The chemical process by which these destructive free radicals are produced is oxidation. A good example of oxidation is metal rusting or a freshly cut apple turning brown. Squeezing antioxidant rich lemon juice onto cut apple will prevent oxidation and maintain the colour of the fruit.

Pollution, sun exposure, stress, smoking, excessive exercise, radiation and burnt food accelerate the production of free radicals.

Too many free radicals and not enough antioxidants to get rid of them, spells trouble when it comes to skin and ageing.

The best way to get antioxidants is to eat as wide a range of different coloured fruit and veg. Think of a rainbow and think outside the box, trying as many different types as possible. That way, you will get all the different, amazing plant chemicals with antioxidant properties to fight those nasty skin enemies, free radicals.  

A great way to get concentrated levels of the plant chemicals in vegetables, as well as eating them whole to obtain the fibre, is to juice them. This will give you extra hydration too and many people report improved skin quite quickly when they start juicing. Avoid juicing fruit though because that will hike your sugar levels.


  1. If you have spotty or itchy skin, reducing inflammation is your goal. Inflammation has many underlying causes and is made worse by too much sugar (more on that below), alcohol and processed food.


  1. Keep your gut healthy. Research over recent years has put a healthy gut with a balanced bacterial ecosystem, front and foremost when it comes to our overall health, and this includes our skin. Fermented foods such as kefir, kombucha, kimchi and sauerkraut create probiotics.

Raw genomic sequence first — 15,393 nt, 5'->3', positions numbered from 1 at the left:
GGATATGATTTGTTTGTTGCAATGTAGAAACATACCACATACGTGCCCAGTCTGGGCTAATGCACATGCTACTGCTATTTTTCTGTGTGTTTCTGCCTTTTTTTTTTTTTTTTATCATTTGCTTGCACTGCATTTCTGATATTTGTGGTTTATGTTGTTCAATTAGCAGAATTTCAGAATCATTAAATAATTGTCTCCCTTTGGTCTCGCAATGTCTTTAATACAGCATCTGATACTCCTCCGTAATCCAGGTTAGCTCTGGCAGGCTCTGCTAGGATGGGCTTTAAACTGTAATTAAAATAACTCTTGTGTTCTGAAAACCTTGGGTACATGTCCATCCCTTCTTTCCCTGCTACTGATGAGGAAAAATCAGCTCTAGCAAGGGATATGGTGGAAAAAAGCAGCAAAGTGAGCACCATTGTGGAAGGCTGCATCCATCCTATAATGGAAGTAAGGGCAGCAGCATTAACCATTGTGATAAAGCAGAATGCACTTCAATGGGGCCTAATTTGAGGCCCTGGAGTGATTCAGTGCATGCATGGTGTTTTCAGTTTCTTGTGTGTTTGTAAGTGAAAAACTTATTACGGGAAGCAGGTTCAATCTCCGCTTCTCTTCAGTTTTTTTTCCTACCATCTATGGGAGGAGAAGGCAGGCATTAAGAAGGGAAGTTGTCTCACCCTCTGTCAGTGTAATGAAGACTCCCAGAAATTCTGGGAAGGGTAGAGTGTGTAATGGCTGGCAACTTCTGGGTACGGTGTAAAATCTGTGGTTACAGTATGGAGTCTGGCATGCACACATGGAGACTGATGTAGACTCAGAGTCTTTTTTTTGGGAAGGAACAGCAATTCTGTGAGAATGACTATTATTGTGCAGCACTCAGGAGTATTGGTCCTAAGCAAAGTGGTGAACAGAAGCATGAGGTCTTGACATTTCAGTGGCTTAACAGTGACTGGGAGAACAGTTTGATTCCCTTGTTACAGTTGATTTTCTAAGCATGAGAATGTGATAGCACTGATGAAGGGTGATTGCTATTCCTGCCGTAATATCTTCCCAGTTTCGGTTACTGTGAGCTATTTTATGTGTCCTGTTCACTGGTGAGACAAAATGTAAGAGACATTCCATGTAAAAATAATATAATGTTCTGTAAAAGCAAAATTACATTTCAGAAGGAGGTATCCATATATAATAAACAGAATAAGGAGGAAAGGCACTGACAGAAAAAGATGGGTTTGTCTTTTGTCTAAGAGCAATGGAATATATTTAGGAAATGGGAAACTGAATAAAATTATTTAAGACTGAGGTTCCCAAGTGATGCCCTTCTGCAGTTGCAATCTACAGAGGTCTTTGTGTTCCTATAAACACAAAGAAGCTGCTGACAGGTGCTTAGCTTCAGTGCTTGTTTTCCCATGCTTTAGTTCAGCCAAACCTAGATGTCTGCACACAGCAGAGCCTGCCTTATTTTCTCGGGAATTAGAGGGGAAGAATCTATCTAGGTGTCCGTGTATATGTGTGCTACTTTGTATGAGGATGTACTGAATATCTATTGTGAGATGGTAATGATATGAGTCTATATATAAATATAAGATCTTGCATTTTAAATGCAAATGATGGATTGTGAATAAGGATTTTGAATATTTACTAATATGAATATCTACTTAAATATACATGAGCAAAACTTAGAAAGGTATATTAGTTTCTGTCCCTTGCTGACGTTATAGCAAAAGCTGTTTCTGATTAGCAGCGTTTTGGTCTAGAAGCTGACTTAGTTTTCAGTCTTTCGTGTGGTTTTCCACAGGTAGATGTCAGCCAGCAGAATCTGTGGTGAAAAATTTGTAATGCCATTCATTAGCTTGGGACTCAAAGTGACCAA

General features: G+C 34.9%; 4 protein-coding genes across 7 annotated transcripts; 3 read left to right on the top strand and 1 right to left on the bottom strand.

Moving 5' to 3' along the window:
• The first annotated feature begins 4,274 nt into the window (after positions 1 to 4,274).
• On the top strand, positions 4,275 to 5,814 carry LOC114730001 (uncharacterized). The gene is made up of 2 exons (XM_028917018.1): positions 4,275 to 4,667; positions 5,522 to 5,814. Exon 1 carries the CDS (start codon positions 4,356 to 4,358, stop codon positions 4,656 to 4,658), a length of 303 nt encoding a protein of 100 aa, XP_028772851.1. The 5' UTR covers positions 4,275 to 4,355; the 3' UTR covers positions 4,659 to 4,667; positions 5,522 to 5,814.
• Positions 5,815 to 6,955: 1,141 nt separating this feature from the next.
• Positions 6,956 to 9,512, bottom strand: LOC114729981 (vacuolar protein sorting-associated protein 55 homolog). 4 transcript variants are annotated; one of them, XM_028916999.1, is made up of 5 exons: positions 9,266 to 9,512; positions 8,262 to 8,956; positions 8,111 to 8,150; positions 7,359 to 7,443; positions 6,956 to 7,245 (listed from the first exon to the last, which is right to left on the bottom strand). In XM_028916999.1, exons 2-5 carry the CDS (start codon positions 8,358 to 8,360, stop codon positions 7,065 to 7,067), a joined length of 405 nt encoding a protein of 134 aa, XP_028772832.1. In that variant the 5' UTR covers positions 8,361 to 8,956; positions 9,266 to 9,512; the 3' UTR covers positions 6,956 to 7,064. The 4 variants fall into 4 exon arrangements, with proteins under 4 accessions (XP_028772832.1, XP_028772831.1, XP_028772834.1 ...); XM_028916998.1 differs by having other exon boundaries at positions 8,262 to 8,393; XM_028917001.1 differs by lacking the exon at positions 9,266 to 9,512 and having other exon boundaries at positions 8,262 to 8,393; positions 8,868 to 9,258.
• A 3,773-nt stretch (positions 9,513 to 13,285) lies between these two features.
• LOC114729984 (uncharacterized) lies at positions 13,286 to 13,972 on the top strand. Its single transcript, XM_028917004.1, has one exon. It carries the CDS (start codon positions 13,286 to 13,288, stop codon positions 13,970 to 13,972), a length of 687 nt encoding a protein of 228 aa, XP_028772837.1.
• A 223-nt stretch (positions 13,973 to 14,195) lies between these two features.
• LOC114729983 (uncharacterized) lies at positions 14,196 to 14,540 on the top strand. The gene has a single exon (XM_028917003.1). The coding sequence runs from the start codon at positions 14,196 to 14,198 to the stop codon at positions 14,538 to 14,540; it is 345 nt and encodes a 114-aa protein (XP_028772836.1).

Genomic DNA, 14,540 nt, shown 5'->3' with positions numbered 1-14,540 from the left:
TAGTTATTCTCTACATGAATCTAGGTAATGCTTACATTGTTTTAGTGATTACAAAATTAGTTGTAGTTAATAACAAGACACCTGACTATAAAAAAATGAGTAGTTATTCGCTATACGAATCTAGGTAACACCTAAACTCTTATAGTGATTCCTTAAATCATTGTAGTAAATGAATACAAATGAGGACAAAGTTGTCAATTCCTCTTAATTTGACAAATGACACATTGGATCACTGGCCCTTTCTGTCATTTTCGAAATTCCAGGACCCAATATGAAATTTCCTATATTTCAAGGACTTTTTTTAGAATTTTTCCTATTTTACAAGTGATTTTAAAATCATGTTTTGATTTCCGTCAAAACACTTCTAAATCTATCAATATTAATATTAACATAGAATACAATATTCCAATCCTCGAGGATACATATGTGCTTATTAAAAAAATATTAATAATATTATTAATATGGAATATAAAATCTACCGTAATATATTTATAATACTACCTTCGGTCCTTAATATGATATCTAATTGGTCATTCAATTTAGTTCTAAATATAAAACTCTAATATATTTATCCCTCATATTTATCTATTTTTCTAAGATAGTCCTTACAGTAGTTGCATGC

Probiotics are beneficial bacteria which support the immune system and crowd out the undesirable bacteria.  Some research has specifically linked this anti bacterial effect with improvement in skin conditions. 

When buying fermented foods, look for “raw”, “live” or “active cultures” on the label.  Supermarket products are often pasteurised to increase shelf life, which involves high temperature heating and this will destroy the good bacteria. A good guide is to look for a product in the chiller, not on the shelf.


  1. Cut down on sugar. I am sure you have heard that one before and for sweet lovers, it can be hard. Gradually reducing sugar is the most painless way to go about it because you will find that you crave it less. Sugar feeds the unhealthy gut bacteria and increases insulin release.


Imbalanced insulin can worsen skin problems such as acne. Moreover, if insulin levels are imbalanced, the balance of the female hormones, oestrogen and progesterone is also affected.  Include high fibre foods in your diet such as vegetables, milled flaxseeds, chia seeds and wholegrains such as oats and brown rice.  These foods, together with regular protein containing meals, help keep your blood sugar levels and therefore, female hormone levels more balanced and help manage skin problems.